DECIDED MAY 22, 1984.
Equity. Whitfield Superior Court. Before Judge Temples.
Mitchell, Coppedge, Wester, Bisson Miller, Warren N. Coppedge, Jr., J. Tracy Ward, for appellant.
Richard W. Andrews, for appellee.
The City of Dalton completed a procedure for closing to public use portions of certain city streets, and thereafter conveyed by quitclaim its interest in such portions to the owner of property which was leased to Beaulieu of America, Inc. The tenant then erected gates which blocked public passage over the street area, and L. T. Dennard Co. brought an action to enjoin the maintenance of any obstacle blocking passage over the area.
Upon complainant's motion for summary judgment, permanent injunction was granted, requiring removal of obstructions.
1. The principal issue in this case is whether the trial court, on summary judgment, properly rejected the contentions of Beaulieu of America, Inc. that any right which L. T. Dennard Co. might have is barred by laches. The record establishes that public notice of the proposed closing of the streets was first published on November 15, 1982; that Beaulieu of America, Inc. had spent in excess of $8,000 in erecting the gates; and that the present action was not filed until April 21, 1983.
The trial court, in reviewing these matters, which appeared by affidavit, included in its order the following: "Therefore, the Court concludes as a matter of law that under the facts as alleged by the defendant, the plaintiff is not guilty of such laches or abandonment as would bar it from equitable relief. OCGA § 44-9-6."
"`In determining whether there has been laches, various things are to be considered, notably the duration of the delay in asserting the claim, and the sufficiency of the excuse offered in extenuation thereof, whether during the delay the evidence of the matters in dispute has been lost or become obscure, whether plaintiff or defendant was in possession of the property in suit during the delay, whether the party charged with laches had an opportunity to have acted sooner, and whether the party charged with laches acted at the first possible opportunity . . . .' Citizens Southern Nat. Bank v. Ellis, 171 Ga. 717, 733 (3) ( 156 S.E. 603)." Hodges v. Libbey, 224 Ga. 509, 510 ( 162 S.E.2d 716) (1968).
"Laches is an equitable defense. [Cits.] Anything to the contrary expressed in Mason v. Carter, 223 Ga. 2 ( 153 S.E.2d 162), is disapproved and will not be followed." Watson v. Watson, 235 Ga. 136, 138 ( 218 S.E.2d 863) (1975).
Laches is peculiarly a factual defense, the resolution of which will rest in the sound discretion of the trial judge, sitting as a chancellor in equity, and without the intervention of a jury. McGregor v. Town of Ft. Oglethorpe, 236 Ga. 711, 713 ( 225 S.E.2d 238) (1976). Here, however, the trial court did not undertake to exercise the authority which it so clearly has to resolve disputed questions of fact, but rather rejected the laches defense as a matter of law. Upon review, we find that the affidavits filed on behalf of Beaulieu of America, Inc. create a genuine issue of fact, and summary judgment was inappropriate. OCGA § 9-11-56.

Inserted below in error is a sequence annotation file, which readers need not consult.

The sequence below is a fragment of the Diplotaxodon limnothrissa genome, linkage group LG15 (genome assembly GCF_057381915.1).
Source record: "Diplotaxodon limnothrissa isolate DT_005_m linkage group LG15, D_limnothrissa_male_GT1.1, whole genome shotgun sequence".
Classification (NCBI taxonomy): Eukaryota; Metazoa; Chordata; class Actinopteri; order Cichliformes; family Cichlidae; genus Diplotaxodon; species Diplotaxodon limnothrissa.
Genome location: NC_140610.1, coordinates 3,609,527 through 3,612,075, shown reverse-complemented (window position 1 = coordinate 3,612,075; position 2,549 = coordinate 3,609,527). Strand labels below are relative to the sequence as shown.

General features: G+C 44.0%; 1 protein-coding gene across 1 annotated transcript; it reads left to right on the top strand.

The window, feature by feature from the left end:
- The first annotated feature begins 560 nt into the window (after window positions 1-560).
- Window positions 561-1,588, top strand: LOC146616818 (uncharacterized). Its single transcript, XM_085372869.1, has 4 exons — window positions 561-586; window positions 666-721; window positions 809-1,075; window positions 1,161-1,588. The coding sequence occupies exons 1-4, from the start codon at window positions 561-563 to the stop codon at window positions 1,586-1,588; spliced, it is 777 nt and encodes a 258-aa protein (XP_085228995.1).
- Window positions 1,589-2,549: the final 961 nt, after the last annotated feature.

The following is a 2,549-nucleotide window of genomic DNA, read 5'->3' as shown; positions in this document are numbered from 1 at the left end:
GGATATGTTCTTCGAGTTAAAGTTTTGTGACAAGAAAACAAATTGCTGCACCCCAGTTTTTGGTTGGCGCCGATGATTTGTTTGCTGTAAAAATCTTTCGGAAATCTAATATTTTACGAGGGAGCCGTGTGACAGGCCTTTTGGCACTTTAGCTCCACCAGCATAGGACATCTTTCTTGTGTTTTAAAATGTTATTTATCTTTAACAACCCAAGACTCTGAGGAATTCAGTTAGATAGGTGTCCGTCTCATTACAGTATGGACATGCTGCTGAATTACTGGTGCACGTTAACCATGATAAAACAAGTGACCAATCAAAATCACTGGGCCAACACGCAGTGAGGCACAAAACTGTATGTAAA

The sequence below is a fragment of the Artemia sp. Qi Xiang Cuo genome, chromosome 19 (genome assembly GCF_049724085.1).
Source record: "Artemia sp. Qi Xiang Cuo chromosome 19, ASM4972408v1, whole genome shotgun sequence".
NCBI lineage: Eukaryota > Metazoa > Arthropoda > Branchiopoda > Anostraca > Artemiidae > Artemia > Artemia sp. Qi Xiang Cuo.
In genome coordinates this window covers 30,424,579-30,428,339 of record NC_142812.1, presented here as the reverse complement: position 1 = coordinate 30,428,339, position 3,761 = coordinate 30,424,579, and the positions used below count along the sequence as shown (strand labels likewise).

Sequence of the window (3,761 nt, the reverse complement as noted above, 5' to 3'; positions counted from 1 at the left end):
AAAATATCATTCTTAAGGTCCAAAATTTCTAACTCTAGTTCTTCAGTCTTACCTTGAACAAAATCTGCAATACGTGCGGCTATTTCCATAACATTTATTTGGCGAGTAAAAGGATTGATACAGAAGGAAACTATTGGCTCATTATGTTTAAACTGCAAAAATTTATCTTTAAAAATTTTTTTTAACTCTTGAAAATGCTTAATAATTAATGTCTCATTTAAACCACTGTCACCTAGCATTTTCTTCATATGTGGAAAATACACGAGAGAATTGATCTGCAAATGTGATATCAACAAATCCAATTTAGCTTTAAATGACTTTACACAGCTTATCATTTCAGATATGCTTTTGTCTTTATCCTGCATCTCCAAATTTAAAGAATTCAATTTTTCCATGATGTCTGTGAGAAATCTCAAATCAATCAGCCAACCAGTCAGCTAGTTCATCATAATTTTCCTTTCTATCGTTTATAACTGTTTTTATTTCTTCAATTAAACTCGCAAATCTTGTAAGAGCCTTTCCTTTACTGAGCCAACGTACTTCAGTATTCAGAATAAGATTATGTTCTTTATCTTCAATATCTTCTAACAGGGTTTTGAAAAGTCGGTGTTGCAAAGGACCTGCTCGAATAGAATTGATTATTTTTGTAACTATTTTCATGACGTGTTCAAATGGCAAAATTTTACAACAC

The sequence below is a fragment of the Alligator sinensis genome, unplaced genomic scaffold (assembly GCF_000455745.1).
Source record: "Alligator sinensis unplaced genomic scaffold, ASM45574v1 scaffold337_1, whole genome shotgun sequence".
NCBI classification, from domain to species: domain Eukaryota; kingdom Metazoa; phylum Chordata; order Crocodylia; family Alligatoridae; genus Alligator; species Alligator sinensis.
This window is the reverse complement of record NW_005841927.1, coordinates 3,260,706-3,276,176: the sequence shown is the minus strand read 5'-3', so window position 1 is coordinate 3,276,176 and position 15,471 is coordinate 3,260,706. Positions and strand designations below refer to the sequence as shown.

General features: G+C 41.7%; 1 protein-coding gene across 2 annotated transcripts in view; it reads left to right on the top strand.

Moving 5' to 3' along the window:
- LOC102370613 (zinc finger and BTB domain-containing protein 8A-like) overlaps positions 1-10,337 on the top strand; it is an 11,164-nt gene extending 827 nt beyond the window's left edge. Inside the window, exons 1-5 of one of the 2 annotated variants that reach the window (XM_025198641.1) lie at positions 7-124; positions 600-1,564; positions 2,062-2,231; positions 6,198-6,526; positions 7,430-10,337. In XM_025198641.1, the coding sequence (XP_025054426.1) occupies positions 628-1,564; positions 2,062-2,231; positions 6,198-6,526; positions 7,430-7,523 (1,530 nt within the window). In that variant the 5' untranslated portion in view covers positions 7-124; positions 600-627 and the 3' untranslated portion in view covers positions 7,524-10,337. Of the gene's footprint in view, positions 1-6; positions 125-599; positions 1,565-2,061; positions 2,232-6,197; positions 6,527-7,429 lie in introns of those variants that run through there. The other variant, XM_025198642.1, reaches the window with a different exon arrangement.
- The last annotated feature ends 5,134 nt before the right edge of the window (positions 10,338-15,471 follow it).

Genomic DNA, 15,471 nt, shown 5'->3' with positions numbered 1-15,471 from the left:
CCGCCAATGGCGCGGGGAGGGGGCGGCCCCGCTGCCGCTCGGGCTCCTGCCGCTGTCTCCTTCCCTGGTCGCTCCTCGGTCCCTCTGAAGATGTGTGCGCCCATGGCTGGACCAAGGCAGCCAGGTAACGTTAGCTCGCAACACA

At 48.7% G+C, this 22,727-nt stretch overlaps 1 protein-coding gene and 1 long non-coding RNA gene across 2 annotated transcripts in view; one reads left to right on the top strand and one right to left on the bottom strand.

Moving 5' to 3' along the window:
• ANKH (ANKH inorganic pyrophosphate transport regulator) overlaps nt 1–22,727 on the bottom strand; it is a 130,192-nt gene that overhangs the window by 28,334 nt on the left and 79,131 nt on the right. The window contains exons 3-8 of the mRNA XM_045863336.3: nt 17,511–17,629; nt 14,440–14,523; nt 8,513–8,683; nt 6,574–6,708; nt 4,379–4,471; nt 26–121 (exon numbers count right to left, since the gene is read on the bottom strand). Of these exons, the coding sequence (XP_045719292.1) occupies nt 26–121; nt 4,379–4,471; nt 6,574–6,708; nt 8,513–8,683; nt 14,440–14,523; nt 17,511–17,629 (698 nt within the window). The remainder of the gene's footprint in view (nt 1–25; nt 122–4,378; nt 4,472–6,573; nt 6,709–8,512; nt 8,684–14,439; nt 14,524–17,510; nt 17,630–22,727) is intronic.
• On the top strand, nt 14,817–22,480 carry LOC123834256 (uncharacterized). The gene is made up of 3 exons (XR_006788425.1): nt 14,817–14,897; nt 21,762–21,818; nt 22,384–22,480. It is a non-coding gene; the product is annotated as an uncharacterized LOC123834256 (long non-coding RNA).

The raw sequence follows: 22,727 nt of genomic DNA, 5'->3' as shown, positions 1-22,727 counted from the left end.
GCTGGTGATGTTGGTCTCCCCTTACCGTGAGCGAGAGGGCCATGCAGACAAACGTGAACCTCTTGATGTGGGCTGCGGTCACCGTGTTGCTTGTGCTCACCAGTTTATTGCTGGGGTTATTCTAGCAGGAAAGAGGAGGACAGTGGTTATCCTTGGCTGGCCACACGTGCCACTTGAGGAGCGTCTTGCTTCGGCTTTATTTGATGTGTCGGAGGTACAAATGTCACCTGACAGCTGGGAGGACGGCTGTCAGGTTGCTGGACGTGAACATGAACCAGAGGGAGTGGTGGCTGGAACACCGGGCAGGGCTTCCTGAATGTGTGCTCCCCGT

2. We take this occasion to call to the attention of bench and bar a situation which seems to us to occur with frequency, of which this case is example. Modern practice relies heavily upon summary judgment proceedings, in equitable matters as well as others. And while summary judgment may be a prompt, inexpensive, and fair means of resolving many controversies at law, it can become otherwise in cases in equity.
Equitable matters proceed almost invariably without the intervention of the jury, and trial courts are empowered to make findings of fact, which will not be disturbed on appeal absent a total want of supporting evidence. The standard for appellate review of summary judgment matters, however, is the reverse of that proposition — a trial court's grant of summary judgment will not be sustained if there is any genuine issue of material fact, however imbalanced it may appear.
In this case, the record before us would support amply a trial court's factual determination against a bar of laches. That same record, nonetheless, requires the remand of this case, with concomitant delay and expense.
The point of this observation is this: if trial judges, sitting in equity, would but take the few minutes more required to make findings of fact — rather than act on motions for summary judgment as a matter of law — the disposition of cases at the trial level would likely achieve a greater degree of finality, the number of appeals would be reduced substantially, and the public would be saved some measure of the cost and delay of the judicial process.
Judgment reversed. All the Justices concur.